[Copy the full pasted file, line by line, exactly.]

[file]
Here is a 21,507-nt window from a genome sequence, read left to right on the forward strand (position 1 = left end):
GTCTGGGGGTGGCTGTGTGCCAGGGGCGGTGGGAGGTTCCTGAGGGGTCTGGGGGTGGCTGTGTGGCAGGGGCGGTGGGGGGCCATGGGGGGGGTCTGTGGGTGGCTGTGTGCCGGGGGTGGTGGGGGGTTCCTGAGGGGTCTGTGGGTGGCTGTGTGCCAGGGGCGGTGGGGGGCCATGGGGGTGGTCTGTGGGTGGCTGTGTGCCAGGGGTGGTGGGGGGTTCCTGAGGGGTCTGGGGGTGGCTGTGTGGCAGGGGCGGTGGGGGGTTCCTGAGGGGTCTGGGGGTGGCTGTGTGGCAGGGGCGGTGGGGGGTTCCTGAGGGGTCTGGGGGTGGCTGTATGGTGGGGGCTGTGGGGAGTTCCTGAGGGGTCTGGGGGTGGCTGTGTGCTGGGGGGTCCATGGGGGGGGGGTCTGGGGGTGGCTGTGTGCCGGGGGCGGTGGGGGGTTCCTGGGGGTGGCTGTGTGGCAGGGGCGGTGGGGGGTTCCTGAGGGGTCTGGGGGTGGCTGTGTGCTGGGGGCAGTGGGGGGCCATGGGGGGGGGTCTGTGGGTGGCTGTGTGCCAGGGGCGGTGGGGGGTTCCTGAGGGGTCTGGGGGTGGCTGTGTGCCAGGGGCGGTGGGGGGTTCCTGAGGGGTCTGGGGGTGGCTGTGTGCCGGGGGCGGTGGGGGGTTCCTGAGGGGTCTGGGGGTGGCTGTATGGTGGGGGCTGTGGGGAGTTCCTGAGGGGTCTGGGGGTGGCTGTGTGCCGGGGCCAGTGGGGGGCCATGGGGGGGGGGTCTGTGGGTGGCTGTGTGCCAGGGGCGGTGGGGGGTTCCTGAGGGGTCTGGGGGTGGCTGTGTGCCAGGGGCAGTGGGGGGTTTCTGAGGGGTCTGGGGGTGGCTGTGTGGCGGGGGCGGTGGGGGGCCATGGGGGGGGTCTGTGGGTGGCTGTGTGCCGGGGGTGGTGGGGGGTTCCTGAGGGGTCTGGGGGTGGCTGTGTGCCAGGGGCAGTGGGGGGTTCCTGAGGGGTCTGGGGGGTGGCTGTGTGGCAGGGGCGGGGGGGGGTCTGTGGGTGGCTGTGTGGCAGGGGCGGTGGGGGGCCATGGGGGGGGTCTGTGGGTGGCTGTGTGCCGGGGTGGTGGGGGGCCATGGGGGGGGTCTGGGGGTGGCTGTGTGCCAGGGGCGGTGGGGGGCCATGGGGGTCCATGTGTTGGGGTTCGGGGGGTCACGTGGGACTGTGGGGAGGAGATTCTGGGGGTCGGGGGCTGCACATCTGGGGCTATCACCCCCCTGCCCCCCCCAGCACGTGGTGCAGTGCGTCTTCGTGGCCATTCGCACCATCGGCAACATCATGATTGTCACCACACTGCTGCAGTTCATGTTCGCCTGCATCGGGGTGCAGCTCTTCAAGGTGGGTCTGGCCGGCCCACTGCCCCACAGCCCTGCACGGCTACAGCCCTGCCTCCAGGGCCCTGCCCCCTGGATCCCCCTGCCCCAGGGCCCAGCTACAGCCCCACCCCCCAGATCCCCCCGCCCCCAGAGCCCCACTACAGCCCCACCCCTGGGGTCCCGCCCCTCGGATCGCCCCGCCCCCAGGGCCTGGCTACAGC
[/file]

Here is a 21,507-nt window from a genome sequence, read left to right on the forward strand (position 1 = left end):
GTCTGGGGGTGGCTGTGTGCCAGGGGCGGTGGGAGGTTCCTGAGGGGTCTGGGGGTGGCTGTGTGGCAGGGGCGGTGGGGGGCCATGGGGGGGGTCTGTGGGTGGCTGTGTGCCGGGGGTGGTGGGGGGTTCCTGAGGGGTCTGTGGGTGGCTGTGTGCCAGGGGCGGTGGGGGGCCATGGGGGTGGTCTGTGGGTGGCTGTGTGCCAGGGGTGGTGGGGGGTTCCTGAGGGGTCTGGGGGTGGCTGTGTGGCAGGGGCGGTGGGGGGTTCCTGAGGGGTCTGGGGGTGGCTGTGTGGCAGGGGCGGTGGGGGGTTCCTGAGGGGTCTGGGGGTGGCTGTATGGTGGGGGCTGTGGGGAGTTCCTGAGGGGTCTGGGGGTGGCTGTGTGCTGGGGGGTCCATGGGGGGGGGGTCTGGGGGTGGCTGTGTGCCGGGGGCGGTGGGGGGTTCCTGGGGGTGGCTGTGTGGCAGGGGCGGTGGGGGGTTCCTGAGGGGTCTGGGGGTGGCTGTGTGCTGGGGGCAGTGGGGGGCCATGGGGGGGGGTCTGTGGGTGGCTGTGTGCCAGGGGCGGTGGGGGGTTCCTGAGGGGTCTGGGGGTGGCTGTGTGCCAGGGGCGGTGGGGGGTTCCTGAGGGGTCTGGGGGTGGCTGTGTGCCGGGGGCGGTGGGGGGTTCCTGAGGGGTCTGGGGGTGGCTGTATGGTGGGGGCTGTGGGGAGTTCCTGAGGGGTCTGGGGGTGGCTGTGTGCCGGGGCCAGTGGGGGGCCATGGGGGGGGGGTCTGTGGGTGGCTGTGTGCCAGGGGCGGTGGGGGGTTCCTGAGGGGTCTGGGGGTGGCTGTGTGCCAGGGGCAGTGGGGGGTTTCTGAGGGGTCTGGGGGTGGCTGTGTGGCGGGGGCGGTGGGGGGCCATGGGGGGGGTCTGTGGGTGGCTGTGTGCCGGGGGTGGTGGGGGGTTCCTGAGGGGTCTGGGGGTGGCTGTGTGCCAGGGGCAGTGGGGGGTTCCTGAGGGGTCTGGGGGGTGGCTGTGTGGCAGGGGCGGGGGGGGGTCTGTGGGTGGCTGTGTGGCAGGGGCGGTGGGGGGCCATGGGGGGGGTCTGTGGGTGGCTGTGTGCCGGGGTGGTGGGGGGCCATGGGGGGGGTCTGGGGGTGGCTGTGTGCCAGGGGCGGTGGGGGGCCATGGGGGTCCATGTGTTGGGGTTCGGGGGGTCACGTGGGACTGTGGGGAGGAGATTCTGGGGGTCGGGGGCTGCACATCTGGGGCTATCACCCCCCTGCCCCCCCCAGCACGTGGTGCAGTGCGTCTTCGTGGCCATTCGCACCATCGGCAACATCATGATTGTCACCACACTGCTGCAGTTCATGTTCGCCTGCATCGGGGTGCAGCTCTTCAAGGTGGGTCTGGCCGGCCCACTGCCCCACAGCCCTGCACGGCTACAGCCCTGCCTCCAGGGCCCTGCCCCCTGGATCCCCCTGCCCCAGGGCCCAGCTACAGCCCCACCCCCCAGATCCCCCCGCCCCCAGAGCCCCACTACAGCCCCACCCCTGGGGTCCCGCCCCTCGGATCGCCCCGCCCCCAGGGCCTGGCTACAGC